The eldest has been in the preschool room at the germ factory for a while now. Every week they do a different phonic and we get a sheet home to practice writing that particular letter. Most weeks we do it but he refuses to hold the pen properly and is often more interested in writing out his name (which he’s been able to do legibly for several months now) or a full class list…
More recently he’s taken a keen interest in reading for himself. Entire books not just odd words. It’s a natural extension of his obsession with how things are spelt. Yet with each passing day I’m not sure who’s getting more frustrated with the phonics!
We’ve got a set of flashcards with one for each letter and a corresponding one with a picture. Slight issue that neither the toddler nor I knew what some of the pictures were supposed to be, but a lesson in solving by process of elimination and we dealt with that.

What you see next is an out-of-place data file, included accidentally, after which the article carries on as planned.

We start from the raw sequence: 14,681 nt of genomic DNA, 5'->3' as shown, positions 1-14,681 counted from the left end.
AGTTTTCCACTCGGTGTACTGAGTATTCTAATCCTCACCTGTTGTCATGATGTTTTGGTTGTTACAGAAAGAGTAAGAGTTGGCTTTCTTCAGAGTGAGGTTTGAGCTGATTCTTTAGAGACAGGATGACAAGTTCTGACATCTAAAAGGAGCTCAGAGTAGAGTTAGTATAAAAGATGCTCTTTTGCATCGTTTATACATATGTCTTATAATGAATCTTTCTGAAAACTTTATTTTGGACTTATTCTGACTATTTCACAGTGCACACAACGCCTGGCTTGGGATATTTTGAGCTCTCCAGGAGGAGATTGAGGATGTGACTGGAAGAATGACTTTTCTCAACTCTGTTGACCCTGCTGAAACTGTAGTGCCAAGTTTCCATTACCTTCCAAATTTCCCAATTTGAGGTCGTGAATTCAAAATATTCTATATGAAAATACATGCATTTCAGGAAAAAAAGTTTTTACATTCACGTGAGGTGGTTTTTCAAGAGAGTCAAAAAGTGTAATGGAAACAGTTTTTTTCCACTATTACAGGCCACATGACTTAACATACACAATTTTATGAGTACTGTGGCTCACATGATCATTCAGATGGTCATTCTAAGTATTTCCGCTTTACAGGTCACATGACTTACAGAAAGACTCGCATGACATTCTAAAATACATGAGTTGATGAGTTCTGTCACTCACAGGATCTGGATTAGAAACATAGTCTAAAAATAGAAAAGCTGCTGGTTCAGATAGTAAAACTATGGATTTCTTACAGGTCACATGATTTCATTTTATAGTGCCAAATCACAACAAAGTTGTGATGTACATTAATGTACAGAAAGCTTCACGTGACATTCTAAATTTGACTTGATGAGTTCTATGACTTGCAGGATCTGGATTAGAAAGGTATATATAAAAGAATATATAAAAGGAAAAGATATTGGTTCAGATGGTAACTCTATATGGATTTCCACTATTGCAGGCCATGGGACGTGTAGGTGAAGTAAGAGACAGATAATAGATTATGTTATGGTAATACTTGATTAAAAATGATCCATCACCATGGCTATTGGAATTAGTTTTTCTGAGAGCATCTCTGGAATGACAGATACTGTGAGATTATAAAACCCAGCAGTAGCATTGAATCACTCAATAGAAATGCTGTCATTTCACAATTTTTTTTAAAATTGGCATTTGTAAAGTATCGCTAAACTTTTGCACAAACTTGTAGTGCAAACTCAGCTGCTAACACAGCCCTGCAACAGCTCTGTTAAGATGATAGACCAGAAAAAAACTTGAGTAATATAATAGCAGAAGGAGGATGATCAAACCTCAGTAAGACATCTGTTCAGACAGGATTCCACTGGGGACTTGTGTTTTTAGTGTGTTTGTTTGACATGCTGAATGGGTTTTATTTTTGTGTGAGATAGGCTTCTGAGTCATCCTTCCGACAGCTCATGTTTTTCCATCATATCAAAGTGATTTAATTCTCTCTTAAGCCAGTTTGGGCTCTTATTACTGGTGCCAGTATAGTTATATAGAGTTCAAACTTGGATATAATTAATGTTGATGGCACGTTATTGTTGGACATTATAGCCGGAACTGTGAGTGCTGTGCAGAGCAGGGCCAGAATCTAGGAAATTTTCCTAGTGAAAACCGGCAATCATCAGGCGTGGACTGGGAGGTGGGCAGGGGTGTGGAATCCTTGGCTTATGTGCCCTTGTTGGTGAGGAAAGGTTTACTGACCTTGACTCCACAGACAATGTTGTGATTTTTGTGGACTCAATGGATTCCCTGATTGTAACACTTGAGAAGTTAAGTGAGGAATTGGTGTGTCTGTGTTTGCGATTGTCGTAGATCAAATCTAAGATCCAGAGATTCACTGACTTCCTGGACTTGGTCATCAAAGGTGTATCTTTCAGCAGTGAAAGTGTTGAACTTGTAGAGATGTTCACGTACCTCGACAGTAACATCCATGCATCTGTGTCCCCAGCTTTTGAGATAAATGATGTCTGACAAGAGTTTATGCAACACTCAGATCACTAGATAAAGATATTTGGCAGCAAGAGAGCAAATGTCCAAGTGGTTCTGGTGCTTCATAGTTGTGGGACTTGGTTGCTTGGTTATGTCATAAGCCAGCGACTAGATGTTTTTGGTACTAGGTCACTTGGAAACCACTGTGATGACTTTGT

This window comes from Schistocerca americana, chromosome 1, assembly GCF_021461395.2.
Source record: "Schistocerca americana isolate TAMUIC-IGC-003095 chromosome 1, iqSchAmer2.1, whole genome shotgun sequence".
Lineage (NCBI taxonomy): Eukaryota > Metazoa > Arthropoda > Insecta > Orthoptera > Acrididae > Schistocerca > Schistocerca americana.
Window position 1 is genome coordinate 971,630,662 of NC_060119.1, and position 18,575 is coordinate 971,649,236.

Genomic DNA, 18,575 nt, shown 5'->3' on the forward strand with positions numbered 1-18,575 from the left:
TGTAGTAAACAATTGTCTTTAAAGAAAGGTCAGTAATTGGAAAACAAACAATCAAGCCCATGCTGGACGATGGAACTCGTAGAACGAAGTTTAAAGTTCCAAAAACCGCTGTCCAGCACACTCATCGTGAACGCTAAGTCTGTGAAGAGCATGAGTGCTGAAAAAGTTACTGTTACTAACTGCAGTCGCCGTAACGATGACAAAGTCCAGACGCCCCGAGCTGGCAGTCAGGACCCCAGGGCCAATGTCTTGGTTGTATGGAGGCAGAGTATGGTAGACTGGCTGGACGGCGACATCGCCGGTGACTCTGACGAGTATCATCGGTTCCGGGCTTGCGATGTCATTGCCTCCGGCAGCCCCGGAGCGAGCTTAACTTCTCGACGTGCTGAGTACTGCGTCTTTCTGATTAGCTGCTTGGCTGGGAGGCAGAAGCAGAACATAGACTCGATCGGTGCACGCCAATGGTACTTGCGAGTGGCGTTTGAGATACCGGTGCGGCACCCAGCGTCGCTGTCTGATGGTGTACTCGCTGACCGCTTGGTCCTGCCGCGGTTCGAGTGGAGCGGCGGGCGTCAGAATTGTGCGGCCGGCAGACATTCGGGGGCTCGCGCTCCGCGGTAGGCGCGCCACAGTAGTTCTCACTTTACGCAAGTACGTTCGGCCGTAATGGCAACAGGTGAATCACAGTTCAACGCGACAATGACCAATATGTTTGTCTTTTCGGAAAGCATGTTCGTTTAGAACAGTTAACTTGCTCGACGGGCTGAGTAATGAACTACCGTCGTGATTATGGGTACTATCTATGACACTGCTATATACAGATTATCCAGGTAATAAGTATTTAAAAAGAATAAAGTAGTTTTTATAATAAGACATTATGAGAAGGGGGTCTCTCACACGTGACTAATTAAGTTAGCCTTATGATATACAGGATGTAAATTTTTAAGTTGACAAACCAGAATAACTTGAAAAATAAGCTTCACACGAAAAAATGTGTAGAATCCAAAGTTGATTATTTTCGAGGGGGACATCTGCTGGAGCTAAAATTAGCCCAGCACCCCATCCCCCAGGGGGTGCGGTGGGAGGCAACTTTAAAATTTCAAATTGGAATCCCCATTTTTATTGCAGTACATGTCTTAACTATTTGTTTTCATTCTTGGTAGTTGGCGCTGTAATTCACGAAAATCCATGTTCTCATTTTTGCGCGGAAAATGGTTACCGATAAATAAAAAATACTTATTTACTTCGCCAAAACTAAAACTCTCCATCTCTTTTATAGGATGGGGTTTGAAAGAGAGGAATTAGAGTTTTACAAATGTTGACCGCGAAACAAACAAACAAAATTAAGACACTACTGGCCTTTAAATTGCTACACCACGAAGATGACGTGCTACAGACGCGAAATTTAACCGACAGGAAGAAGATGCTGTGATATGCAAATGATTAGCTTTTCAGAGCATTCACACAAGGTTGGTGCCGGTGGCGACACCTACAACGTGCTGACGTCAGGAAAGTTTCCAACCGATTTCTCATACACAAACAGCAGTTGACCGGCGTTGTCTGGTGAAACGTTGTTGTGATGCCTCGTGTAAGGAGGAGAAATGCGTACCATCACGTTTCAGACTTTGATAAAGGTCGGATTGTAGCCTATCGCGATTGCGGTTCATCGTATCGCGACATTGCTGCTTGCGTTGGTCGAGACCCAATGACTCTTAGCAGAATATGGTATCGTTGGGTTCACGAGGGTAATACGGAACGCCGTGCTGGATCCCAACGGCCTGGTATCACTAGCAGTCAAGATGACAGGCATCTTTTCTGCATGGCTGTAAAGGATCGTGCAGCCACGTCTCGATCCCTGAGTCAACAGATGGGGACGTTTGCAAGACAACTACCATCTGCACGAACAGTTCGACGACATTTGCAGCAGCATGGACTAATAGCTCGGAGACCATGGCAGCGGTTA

Then we moved on to some spelling to see how changing just one letter could change a whole word.
Mat, cat, hat, bat
Cat, car, can… we’re making a great start!
Red, bed, ted… but why is it head or said?
Tent, sent… and then spell meant?
Wen (when), wot (what), wi (why) and I begin to wonder if the bulk of the English language is actually the exception and what worth phonics have. The toddler, as far as I can tell, is learning to read by memorising words and not decoding phonics; and who can blame him, he’s not yet 4 and already realised phonics aren’t working!
I strongly suspect this is only the beginning of the system insisting learning is done “this way”, the child doing it differently and the parent not understanding what the magical benefit of “this way” actually is.
At least the husband has stopped bemoaning he doesn’t know the phonetic alphabet. Whether this is because he’s finally done the same as I did at the start and learnt it only the toddler can assess…